Last year I stepped into a volunteer leadership position for an organization. I did my best with it, but I really didn't feel useful. Nor did I enjoy it at all. And so when the time came to renew it, I decided not to. But there was one problem.
Business and dancing seem like two pretty different animals, don't they? But, they really have more in common than you realize. It can not only help you transform your happiness in the workplace, but focus your mind to recognize patterns and then identify and pursue relevant opportunities.
The only coffee you'll be running to get is your own and you can skip out on all of the mindless tasks interns are known for completing around the office. To completely rock your virtual internship -- and to get the most out of the experience -- follow these Holy Grail tips.
Reflect on the lessons you've learned recently. Reflect on what you might want to change. Reflect on how you might bust out of your comfort zone to get there. Be imperfect. But be real. Know that's the best way to be. And know that, in the end, it will all be fine.
A perception gap occurs when the intention you set forth and communicate is misunderstood by your audience -- bosses, peers, subordinates, clients, partners, and even friends. Unfortunately, it happens all the time.
Learn from the guy -- from his self-awareness, his willingness to move on, and his ability to make his life better by finding support, creating something, and learning from others. Channel the parts of Van Gogh that work for you and create an even better story for yourself because of it.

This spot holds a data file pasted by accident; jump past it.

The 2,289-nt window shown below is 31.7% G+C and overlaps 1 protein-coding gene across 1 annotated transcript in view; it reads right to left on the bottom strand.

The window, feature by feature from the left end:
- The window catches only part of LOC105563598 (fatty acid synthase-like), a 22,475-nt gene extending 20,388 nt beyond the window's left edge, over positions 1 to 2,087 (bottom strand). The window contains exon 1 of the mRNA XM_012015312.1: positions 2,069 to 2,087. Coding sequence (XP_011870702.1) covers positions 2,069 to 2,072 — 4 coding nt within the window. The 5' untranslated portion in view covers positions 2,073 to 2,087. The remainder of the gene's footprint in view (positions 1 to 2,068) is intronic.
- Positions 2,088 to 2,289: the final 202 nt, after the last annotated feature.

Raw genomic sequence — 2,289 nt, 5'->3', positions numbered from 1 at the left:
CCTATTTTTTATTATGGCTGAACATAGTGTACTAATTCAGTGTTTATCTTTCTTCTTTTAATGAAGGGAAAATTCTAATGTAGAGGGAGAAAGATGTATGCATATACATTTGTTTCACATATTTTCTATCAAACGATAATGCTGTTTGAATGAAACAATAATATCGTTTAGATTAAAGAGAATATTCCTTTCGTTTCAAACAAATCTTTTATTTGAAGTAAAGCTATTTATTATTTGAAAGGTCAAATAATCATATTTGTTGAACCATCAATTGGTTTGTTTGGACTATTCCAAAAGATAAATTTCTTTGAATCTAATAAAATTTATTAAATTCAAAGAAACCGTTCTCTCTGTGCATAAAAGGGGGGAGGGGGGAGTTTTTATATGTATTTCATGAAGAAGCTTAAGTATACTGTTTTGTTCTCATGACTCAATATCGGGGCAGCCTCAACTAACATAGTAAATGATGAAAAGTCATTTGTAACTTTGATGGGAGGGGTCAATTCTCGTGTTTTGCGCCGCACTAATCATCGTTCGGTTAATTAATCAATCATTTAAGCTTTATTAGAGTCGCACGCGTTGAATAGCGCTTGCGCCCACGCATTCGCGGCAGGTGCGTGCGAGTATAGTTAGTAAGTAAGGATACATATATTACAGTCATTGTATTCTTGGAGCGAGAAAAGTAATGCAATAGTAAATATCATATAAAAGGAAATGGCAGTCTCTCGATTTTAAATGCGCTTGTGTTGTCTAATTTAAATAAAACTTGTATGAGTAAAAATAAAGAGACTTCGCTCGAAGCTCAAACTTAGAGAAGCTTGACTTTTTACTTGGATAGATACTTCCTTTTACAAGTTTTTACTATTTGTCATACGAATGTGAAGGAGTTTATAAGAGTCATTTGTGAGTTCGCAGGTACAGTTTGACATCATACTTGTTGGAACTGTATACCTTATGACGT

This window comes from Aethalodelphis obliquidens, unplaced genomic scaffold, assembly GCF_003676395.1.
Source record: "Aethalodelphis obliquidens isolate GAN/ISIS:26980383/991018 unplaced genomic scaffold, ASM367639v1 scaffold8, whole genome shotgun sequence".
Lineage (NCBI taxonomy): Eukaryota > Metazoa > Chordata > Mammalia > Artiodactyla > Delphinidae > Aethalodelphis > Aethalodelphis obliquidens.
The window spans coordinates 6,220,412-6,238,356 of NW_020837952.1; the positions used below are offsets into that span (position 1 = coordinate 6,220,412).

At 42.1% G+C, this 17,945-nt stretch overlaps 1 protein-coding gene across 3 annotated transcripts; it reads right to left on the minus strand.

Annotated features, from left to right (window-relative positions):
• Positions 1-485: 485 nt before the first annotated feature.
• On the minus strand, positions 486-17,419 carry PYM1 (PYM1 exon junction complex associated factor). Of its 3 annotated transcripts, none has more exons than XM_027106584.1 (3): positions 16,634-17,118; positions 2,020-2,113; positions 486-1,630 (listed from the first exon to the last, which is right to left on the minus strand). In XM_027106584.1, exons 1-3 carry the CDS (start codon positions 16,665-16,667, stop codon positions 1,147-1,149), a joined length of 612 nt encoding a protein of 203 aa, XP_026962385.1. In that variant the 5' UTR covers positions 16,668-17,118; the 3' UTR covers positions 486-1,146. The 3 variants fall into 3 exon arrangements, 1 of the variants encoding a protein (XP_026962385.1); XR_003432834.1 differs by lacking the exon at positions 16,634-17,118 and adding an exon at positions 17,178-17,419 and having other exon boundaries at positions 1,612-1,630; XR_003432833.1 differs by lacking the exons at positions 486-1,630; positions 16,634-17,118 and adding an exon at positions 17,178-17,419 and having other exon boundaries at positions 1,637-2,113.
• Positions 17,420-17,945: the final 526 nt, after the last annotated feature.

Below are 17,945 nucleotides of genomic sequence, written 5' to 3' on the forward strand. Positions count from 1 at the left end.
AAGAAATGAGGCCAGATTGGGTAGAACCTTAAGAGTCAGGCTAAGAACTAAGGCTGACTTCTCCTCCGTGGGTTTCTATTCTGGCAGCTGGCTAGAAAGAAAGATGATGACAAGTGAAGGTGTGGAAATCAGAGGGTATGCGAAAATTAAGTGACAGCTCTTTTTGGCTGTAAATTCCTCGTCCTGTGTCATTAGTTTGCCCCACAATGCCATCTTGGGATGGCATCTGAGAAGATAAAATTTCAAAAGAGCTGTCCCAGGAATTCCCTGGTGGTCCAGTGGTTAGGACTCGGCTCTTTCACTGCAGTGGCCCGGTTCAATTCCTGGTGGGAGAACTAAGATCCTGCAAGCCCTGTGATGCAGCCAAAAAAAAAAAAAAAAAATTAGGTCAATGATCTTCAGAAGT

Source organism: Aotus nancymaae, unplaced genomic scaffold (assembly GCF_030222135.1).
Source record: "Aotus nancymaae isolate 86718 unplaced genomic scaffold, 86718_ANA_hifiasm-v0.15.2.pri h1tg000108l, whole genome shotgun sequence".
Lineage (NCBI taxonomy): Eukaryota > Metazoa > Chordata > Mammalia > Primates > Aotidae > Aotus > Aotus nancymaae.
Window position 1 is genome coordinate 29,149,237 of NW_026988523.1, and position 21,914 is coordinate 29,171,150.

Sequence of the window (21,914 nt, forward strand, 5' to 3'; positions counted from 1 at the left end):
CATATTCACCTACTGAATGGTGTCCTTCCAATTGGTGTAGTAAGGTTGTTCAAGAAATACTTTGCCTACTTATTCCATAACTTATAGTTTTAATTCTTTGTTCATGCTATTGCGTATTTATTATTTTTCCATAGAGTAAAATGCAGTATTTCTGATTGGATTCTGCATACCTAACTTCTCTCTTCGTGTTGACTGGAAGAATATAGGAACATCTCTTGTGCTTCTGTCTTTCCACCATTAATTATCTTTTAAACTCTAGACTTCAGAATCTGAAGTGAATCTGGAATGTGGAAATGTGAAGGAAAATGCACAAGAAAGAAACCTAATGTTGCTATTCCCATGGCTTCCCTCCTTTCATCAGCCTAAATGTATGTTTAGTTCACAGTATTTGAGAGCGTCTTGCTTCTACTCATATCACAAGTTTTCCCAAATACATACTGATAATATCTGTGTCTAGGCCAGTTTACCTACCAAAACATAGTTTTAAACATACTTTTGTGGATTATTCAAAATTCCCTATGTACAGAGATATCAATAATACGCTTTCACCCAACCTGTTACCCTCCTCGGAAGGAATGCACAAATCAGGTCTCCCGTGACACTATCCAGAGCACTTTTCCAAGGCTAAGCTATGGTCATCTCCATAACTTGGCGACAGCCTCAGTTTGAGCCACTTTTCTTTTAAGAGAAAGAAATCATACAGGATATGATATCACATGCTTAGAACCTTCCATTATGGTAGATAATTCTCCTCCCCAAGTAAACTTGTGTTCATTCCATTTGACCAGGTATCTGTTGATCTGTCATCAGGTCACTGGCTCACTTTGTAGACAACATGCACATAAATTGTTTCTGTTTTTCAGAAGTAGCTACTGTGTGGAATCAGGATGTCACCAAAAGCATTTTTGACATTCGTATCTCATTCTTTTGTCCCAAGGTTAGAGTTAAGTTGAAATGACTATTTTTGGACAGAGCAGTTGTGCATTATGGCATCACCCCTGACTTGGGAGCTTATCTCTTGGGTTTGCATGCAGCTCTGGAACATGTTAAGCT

Even when you don't do it, when you sit there quietly, they drain your energy. They create a cloud that surrounds you for hours. The good news? There's something you can do about it. You can walk away. No, really. Whether literally or metaphorically, you can extract yourself from these situations.
Promise that we will -- literally and figuratively -- take our foot off the gas pedal when we feel ourselves getting sloppy. Which will help us avoid hurting ourselves, our reputations, and our beloved modes of transportation.
I want to be treated with respect, which means people should not talk about me negatively in my presence. If I am 'still there' I may understand every word even if I don't talk anymore. I will also want people to knock before entering my room and preserve my dignity.
So what happens when you spend 17 days in close quarters with 40 strangers? You learn some lessons -- about life, about relationships and, of course, yourself. And if you pay enough attention, they translate directly to the way we all live, work and play.
Let's not kid ourselves about our offices and meetings. Let's not pretend that our interaction needs don't often trump our business needs. Let's not pretend we're getting it all done efficiently. Let's accept it and feel less frustrated.